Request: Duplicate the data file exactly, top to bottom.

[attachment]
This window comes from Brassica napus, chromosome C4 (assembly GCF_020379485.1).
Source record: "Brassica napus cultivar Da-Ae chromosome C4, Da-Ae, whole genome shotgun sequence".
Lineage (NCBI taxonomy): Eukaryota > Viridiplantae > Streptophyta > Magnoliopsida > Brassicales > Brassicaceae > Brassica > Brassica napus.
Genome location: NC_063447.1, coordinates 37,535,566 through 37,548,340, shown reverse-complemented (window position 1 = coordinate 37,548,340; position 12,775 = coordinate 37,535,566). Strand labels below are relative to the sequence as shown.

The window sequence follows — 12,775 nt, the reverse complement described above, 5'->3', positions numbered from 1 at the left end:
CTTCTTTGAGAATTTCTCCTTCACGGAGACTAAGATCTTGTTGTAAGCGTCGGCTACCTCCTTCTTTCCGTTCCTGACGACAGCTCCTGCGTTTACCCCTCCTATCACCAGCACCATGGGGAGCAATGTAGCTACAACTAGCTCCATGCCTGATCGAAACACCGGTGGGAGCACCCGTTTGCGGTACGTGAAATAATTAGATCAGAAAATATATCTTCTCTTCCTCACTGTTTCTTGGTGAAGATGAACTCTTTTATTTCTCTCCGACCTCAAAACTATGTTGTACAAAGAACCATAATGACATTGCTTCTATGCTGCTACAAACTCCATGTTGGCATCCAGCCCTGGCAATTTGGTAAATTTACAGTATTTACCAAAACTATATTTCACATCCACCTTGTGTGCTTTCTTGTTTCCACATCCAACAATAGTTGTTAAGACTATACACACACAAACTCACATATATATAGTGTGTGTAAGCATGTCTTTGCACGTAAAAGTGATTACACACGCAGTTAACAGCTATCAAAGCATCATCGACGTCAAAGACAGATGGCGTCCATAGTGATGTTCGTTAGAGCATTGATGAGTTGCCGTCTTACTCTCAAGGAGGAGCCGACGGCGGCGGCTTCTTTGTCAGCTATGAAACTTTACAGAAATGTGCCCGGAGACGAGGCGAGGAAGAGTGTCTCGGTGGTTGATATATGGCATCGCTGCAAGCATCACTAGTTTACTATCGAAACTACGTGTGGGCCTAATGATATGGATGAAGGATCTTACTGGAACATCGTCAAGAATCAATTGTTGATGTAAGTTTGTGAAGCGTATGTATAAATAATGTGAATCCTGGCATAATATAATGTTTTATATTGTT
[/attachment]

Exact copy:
This window comes from Brassica napus, chromosome C4 (assembly GCF_020379485.1).
Source record: "Brassica napus cultivar Da-Ae chromosome C4, Da-Ae, whole genome shotgun sequence".
Lineage (NCBI taxonomy): Eukaryota > Viridiplantae > Streptophyta > Magnoliopsida > Brassicales > Brassicaceae > Brassica > Brassica napus.
Genome location: NC_063447.1, coordinates 37,535,566 through 37,548,340, shown reverse-complemented (window position 1 = coordinate 37,548,340; position 12,775 = coordinate 37,535,566). Strand labels below are relative to the sequence as shown.

The window sequence follows — 12,775 nt, the reverse complement described above, 5'->3', positions numbered from 1 at the left end:
CTTCTTTGAGAATTTCTCCTTCACGGAGACTAAGATCTTGTTGTAAGCGTCGGCTACCTCCTTCTTTCCGTTCCTGACGACAGCTCCTGCGTTTACCCCTCCTATCACCAGCACCATGGGGAGCAATGTAGCTACAACTAGCTCCATGCCTGATCGAAACACCGGTGGGAGCACCCGTTTGCGGTACGTGAAATAATTAGATCAGAAAATATATCTTCTCTTCCTCACTGTTTCTTGGTGAAGATGAACTCTTTTATTTCTCTCCGACCTCAAAACTATGTTGTACAAAGAACCATAATGACATTGCTTCTATGCTGCTACAAACTCCATGTTGGCATCCAGCCCTGGCAATTTGGTAAATTTACAGTATTTACCAAAACTATATTTCACATCCACCTTGTGTGCTTTCTTGTTTCCACATCCAACAATAGTTGTTAAGACTATACACACACAAACTCACATATATATAGTGTGTGTAAGCATGTCTTTGCACGTAAAAGTGATTACACACGCAGTTAACAGCTATCAAAGCATCATCGACGTCAAAGACAGATGGCGTCCATAGTGATGTTCGTTAGAGCATTGATGAGTTGCCGTCTTACTCTCAAGGAGGAGCCGACGGCGGCGGCTTCTTTGTCAGCTATGAAACTTTACAGAAATGTGCCCGGAGACGAGGCGAGGAAGAGTGTCTCGGTGGTTGATATATGGCATCGCTGCAAGCATCACTAGTTTACTATCGAAACTACGTGTGGGCCTAATGATATGGATGAAGGATCTTACTGGAACATCGTCAAGAATCAATTGTTGATGTAAGTTTGTGAAGCGTATGTATAAATAATGTGAATCCTGGCATAATATAATGTTTTATATTGTT